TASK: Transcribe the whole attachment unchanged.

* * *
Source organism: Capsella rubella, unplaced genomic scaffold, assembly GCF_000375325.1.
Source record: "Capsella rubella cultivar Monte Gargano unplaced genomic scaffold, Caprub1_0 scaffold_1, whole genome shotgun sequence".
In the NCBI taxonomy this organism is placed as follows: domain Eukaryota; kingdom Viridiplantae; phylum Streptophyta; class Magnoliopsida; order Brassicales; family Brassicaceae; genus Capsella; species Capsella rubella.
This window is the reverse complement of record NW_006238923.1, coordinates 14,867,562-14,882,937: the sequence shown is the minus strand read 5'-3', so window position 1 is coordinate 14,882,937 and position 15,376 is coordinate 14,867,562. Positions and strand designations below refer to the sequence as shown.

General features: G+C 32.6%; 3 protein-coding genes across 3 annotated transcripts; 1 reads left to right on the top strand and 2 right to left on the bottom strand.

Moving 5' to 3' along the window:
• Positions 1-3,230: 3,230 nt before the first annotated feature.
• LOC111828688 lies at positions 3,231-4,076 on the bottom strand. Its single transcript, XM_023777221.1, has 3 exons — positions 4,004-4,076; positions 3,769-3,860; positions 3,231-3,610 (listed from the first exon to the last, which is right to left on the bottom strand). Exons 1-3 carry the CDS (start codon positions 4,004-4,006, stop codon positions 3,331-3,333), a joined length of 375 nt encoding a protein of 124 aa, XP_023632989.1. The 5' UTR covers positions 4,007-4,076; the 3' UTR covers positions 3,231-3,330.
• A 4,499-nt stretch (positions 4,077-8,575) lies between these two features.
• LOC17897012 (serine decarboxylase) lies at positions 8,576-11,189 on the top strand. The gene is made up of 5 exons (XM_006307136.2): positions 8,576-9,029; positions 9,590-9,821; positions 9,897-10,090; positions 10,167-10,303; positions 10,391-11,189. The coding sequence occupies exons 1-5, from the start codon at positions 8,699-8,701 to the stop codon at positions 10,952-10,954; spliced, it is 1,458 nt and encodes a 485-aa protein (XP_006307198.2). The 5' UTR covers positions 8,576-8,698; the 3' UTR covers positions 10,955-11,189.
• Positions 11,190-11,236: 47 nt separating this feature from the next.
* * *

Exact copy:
Source organism: Capsella rubella, unplaced genomic scaffold, assembly GCF_000375325.1.
Source record: "Capsella rubella cultivar Monte Gargano unplaced genomic scaffold, Caprub1_0 scaffold_1, whole genome shotgun sequence".
In the NCBI taxonomy this organism is placed as follows: domain Eukaryota; kingdom Viridiplantae; phylum Streptophyta; class Magnoliopsida; order Brassicales; family Brassicaceae; genus Capsella; species Capsella rubella.
This window is the reverse complement of record NW_006238923.1, coordinates 14,867,562-14,882,937: the sequence shown is the minus strand read 5'-3', so window position 1 is coordinate 14,882,937 and position 15,376 is coordinate 14,867,562. Positions and strand designations below refer to the sequence as shown.

General features: G+C 32.6%; 3 protein-coding genes across 3 annotated transcripts; 1 reads left to right on the top strand and 2 right to left on the bottom strand.

Moving 5' to 3' along the window:
• Positions 1-3,230: 3,230 nt before the first annotated feature.
• LOC111828688 lies at positions 3,231-4,076 on the bottom strand. Its single transcript, XM_023777221.1, has 3 exons — positions 4,004-4,076; positions 3,769-3,860; positions 3,231-3,610 (listed from the first exon to the last, which is right to left on the bottom strand). Exons 1-3 carry the CDS (start codon positions 4,004-4,006, stop codon positions 3,331-3,333), a joined length of 375 nt encoding a protein of 124 aa, XP_023632989.1. The 5' UTR covers positions 4,007-4,076; the 3' UTR covers positions 3,231-3,330.
• A 4,499-nt stretch (positions 4,077-8,575) lies between these two features.
• LOC17897012 (serine decarboxylase) lies at positions 8,576-11,189 on the top strand. The gene is made up of 5 exons (XM_006307136.2): positions 8,576-9,029; positions 9,590-9,821; positions 9,897-10,090; positions 10,167-10,303; positions 10,391-11,189. The coding sequence occupies exons 1-5, from the start codon at positions 8,699-8,701 to the stop codon at positions 10,952-10,954; spliced, it is 1,458 nt and encodes a 485-aa protein (XP_006307198.2). The 5' UTR covers positions 8,576-8,698; the 3' UTR covers positions 10,955-11,189.
• Positions 11,190-11,236: 47 nt separating this feature from the next.